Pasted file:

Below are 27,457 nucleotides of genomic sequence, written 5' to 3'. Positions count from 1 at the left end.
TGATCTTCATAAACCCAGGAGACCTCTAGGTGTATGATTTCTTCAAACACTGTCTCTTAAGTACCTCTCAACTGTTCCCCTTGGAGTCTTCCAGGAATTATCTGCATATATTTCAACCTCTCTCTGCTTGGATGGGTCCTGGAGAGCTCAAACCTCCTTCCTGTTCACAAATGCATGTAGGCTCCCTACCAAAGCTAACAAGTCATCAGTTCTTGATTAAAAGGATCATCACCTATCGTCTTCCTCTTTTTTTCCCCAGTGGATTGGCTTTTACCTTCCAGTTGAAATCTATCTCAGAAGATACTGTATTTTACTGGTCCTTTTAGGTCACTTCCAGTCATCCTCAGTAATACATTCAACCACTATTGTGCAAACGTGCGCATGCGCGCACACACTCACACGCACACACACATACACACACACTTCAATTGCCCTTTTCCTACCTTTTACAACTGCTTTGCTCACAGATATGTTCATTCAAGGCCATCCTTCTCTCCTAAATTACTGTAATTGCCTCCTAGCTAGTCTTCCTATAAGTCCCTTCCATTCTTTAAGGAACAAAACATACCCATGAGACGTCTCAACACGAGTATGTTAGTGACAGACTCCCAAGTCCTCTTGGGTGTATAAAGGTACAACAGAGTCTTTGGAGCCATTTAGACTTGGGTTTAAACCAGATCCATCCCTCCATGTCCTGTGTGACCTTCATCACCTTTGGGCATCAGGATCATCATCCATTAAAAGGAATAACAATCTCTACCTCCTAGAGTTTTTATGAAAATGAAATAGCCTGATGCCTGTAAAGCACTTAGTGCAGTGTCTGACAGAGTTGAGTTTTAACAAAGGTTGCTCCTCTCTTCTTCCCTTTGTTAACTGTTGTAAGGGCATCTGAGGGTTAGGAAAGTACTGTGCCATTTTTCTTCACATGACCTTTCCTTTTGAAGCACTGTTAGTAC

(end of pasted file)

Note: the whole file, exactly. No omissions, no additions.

Below are 27,457 nucleotides of genomic sequence, written 5' to 3'. Positions count from 1 at the left end.
TGATCTTCATAAACCCAGGAGACCTCTAGGTGTATGATTTCTTCAAACACTGTCTCTTAAGTACCTCTCAACTGTTCCCCTTGGAGTCTTCCAGGAATTATCTGCATATATTTCAACCTCTCTCTGCTTGGATGGGTCCTGGAGAGCTCAAACCTCCTTCCTGTTCACAAATGCATGTAGGCTCCCTACCAAAGCTAACAAGTCATCAGTTCTTGATTAAAAGGATCATCACCTATCGTCTTCCTCTTTTTTTCCCCAGTGGATTGGCTTTTACCTTCCAGTTGAAATCTATCTCAGAAGATACTGTATTTTACTGGTCCTTTTAGGTCACTTCCAGTCATCCTCAGTAATACATTCAACCACTATTGTGCAAACGTGCGCATGCGCGCACACACTCACACGCACACACACATACACACACACTTCAATTGCCCTTTTCCTACCTTTTACAACTGCTTTGCTCACAGATATGTTCATTCAAGGCCATCCTTCTCTCCTAAATTACTGTAATTGCCTCCTAGCTAGTCTTCCTATAAGTCCCTTCCATTCTTTAAGGAACAAAACATACCCATGAGACGTCTCAACACGAGTATGTTAGTGACAGACTCCCAAGTCCTCTTGGGTGTATAAAGGTACAACAGAGTCTTTGGAGCCATTTAGACTTGGGTTTAAACCAGATCCATCCCTCCATGTCCTGTGTGACCTTCATCACCTTTGGGCATCAGGATCATCATCCATTAAAAGGAATAACAATCTCTACCTCCTAGAGTTTTTATGAAAATGAAATAGCCTGATGCCTGTAAAGCACTTAGTGCAGTGTCTGACAGAGTTGAGTTTTAACAAAGGTTGCTCCTCTCTTCTTCCCTTTGTTAACTGTTGTAAGGGCATCTGAGGGTTAGGAAAGTACTGTGCCATTTTTCTTCACATGACCTTTCCTTTTGAAGCACTGTTAGTAC